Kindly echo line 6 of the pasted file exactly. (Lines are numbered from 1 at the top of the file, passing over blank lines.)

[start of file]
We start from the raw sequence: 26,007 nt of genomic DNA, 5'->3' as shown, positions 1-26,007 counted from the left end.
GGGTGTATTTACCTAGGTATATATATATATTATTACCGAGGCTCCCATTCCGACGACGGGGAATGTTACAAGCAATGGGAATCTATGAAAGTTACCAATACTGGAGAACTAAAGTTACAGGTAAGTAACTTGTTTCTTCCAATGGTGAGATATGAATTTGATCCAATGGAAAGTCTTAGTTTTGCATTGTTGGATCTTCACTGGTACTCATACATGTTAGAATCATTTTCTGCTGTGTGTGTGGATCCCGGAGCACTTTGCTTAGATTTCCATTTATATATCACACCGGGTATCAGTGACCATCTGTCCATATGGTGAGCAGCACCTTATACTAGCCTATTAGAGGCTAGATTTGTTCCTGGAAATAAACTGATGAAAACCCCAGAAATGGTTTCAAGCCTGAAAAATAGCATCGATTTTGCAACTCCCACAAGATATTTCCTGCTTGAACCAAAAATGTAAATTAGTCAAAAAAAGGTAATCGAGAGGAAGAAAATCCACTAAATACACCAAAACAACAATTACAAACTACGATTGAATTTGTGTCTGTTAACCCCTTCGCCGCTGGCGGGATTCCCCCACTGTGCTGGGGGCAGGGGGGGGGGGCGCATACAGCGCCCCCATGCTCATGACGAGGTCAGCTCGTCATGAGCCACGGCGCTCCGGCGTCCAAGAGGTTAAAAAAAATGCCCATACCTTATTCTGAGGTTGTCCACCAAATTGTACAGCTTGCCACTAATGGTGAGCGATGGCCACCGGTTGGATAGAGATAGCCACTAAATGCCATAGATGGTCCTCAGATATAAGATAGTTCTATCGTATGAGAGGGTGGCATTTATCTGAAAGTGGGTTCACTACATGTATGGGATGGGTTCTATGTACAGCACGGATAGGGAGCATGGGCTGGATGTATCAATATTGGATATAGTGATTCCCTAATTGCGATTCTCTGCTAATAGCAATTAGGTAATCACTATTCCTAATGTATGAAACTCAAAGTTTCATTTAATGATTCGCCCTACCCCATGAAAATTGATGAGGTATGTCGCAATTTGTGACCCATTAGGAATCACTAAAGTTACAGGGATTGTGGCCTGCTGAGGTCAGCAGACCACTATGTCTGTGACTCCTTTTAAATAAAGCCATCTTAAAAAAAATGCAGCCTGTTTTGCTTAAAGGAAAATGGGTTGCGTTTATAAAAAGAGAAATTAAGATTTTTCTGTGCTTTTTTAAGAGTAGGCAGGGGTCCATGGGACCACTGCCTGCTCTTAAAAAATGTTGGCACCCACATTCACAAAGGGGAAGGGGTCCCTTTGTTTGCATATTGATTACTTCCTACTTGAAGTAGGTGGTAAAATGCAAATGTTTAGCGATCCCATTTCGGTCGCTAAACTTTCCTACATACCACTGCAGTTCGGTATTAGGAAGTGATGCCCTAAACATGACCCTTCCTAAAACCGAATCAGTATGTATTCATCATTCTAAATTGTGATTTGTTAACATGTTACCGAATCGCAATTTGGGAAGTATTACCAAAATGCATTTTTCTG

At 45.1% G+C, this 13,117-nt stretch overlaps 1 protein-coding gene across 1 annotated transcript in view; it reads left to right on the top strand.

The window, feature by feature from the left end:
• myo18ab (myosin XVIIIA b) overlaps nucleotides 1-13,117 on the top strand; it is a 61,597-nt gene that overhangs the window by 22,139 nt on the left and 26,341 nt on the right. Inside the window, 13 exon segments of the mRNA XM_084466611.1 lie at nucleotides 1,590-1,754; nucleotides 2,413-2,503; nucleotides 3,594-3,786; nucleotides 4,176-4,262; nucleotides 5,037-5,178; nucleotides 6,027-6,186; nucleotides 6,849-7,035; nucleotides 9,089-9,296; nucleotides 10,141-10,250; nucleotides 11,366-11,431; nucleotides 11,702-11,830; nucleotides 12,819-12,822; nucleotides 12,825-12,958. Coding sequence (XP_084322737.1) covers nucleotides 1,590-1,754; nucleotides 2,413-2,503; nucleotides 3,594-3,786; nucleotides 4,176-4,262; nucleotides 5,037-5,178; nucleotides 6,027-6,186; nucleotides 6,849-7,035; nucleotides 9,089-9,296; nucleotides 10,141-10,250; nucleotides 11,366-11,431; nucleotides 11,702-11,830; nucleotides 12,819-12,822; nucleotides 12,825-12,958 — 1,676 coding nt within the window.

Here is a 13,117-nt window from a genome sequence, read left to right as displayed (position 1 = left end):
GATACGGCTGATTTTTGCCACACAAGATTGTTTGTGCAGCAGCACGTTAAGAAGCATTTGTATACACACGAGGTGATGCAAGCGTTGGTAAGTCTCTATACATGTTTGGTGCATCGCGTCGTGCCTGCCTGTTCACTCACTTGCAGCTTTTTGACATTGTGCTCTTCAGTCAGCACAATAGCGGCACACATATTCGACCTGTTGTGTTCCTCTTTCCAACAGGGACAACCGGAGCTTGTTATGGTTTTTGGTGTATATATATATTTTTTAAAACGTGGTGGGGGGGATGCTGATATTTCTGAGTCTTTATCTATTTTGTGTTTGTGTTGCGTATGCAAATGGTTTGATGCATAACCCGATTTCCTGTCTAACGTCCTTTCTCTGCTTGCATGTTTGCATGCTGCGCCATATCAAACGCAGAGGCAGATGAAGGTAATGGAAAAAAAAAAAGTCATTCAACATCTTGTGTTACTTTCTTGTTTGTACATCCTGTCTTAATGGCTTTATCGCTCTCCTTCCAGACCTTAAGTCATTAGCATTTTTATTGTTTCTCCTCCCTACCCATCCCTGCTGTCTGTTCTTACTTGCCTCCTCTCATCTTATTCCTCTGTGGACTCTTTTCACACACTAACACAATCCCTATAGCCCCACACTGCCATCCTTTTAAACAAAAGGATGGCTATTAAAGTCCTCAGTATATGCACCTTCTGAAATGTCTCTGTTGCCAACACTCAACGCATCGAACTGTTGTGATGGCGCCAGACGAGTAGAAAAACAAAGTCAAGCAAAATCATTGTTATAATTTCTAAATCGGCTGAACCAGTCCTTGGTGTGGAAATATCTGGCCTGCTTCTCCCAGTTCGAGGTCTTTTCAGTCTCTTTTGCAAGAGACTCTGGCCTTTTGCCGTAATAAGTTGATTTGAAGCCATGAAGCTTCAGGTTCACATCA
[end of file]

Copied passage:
Here is a 13,117-nt window from a genome sequence, read left to right as displayed (position 1 = left end):